BLUFFTON PROFESSOR REVISITS RIVERBOAT MUSIC
In June 1958, 18-year-old Pat Carr had just finished her freshman year at Hiram (Ohio) College and set off on a summer road trip foreign to most college students.
That’s because the road was a river, the Ohio, where Carr spent nearly four months as a trumpet player aboard one of the river’s last moving showboats, the Majestic.
Carr’s account of her summer on the showboat is among the highlights of "The Call of the River: Riverboat Music on the Ohio," a 25-minute mini-documentary film written, produced and narrated by Dr. Jeffrey Boehm, a Bluffton University professor of music.
Boehm is also a performer of jazz music and president of the Jazz Education Connection of Ohio (JECO), which has posted the film on its website at www.jecohio.org.
Tapping into a longtime interest, Boehm presents a historical overview of steamboating and the musicians who performed on the boats, as well as insights into the social and historical background of riverboat music, particularly jazz, the JECO website notes. Hoping the film will be useful to classroom teachers, and to the future music teachers he instructs, he did much of the work last summer with the help of a $3,600 Bluffton University Research Center grant.
The project stemmed from JECO’s interest in finding a unique way to "meet the needs of the jazz community," Boehm says, and the decision to start a mini-documentary section on its website devoted to jazz from Ohio.
"Immediately, the idea of beginning with the riverboats popped into my head," adds the Bluffton professor, who heard riverboat entertainers perform at a jazz club in Dayton when he was growing up there and they were stationed at Wright-Patterson Air Force Base. "This is a subject that has fascinated me since I was a child, so it was a natural starting point for me, and it makes sense from a historical perspective as well."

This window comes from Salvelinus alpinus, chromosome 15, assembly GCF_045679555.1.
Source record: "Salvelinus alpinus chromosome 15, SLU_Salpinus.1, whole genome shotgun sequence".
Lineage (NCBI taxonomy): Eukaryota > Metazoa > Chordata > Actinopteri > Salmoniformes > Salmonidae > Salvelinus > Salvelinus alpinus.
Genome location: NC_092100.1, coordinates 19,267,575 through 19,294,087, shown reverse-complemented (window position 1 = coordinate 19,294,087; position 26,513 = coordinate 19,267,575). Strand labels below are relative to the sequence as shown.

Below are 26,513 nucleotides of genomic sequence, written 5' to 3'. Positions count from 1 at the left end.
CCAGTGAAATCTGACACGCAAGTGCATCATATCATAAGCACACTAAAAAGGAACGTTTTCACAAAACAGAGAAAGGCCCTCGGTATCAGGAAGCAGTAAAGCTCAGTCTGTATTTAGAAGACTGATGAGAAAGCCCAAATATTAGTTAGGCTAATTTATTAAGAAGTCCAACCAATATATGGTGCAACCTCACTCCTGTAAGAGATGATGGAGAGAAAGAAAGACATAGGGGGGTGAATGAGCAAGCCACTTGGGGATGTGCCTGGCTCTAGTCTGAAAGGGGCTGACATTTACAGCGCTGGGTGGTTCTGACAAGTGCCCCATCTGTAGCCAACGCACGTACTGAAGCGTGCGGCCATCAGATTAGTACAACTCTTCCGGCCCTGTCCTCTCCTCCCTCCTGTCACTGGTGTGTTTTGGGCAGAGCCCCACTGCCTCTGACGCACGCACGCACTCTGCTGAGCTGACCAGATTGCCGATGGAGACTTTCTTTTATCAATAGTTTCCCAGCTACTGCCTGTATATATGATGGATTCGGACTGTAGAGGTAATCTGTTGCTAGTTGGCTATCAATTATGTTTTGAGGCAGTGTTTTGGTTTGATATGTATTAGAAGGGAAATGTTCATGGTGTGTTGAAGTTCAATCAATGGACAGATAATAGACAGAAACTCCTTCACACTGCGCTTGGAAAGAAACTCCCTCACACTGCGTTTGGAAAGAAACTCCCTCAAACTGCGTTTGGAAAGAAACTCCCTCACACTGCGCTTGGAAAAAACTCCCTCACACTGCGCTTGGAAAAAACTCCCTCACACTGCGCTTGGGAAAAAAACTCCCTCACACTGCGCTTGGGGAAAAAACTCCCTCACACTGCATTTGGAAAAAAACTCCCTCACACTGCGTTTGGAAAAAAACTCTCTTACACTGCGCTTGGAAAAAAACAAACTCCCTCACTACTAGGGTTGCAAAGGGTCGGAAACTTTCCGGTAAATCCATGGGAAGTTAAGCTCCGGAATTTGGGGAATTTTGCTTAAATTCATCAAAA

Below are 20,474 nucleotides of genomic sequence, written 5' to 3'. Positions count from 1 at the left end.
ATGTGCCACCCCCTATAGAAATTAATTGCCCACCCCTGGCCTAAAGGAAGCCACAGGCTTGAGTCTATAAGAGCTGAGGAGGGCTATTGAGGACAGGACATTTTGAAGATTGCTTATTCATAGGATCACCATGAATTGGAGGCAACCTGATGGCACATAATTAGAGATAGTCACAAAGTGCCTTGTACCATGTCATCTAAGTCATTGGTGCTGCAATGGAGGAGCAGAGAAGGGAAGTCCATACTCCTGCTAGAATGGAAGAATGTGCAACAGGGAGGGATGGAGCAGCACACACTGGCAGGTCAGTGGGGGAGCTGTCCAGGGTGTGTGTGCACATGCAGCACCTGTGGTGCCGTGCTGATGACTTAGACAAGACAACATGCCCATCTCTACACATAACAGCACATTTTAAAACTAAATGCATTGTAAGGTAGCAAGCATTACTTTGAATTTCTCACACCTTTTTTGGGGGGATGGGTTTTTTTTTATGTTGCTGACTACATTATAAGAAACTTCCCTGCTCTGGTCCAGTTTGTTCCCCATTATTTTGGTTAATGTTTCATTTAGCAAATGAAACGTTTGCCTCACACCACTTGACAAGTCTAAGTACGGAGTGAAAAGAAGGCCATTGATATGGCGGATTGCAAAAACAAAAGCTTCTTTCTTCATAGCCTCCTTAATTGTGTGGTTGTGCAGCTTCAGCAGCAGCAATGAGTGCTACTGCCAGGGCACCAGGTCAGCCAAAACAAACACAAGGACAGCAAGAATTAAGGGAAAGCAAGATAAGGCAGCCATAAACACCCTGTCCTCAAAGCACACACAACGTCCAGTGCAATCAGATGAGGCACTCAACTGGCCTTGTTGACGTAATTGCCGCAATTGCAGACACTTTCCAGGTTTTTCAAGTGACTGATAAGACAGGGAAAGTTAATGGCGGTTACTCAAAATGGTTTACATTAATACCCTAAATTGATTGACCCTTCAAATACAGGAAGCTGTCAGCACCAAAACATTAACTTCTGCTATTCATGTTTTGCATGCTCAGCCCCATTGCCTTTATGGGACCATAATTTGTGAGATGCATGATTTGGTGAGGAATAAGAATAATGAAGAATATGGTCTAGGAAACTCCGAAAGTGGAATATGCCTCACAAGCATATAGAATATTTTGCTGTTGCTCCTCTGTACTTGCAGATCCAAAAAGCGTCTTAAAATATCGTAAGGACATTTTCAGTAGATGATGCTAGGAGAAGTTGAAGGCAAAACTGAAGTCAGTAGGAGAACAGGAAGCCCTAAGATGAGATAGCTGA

In addition to Carr—who went on to a 32-year career as a public school band director—viewers hear from Travis Vasconcelos, a river historian and calliope player from Louisville, Ky., and William Kenney, a professor emeritus of history at Kent State University who has researched and written about riverboat music.
Vasconcelos, who plays the calliope on the steamboat Belle of Louisville in the film, points out that the coming of television and air conditioning signaled the end of the traveling excursion boats’ heyday, which had begun in the late 19th century.
But steamboats and showboats can still be found along the river, Boehm says. At the film’s end, he showcases existing boats in Pittsburgh, Marietta, Cincinnati and Louisville, as well as steamboat museums in Marietta and Jeffersonville, Ind.
His hope, he says, is that "viewers will gain a new perspective and appreciation for the role the Ohio River has played in the development of our country in general, and of jazz in particular."
View the documentary.
Bluffton public relations, 12/12/11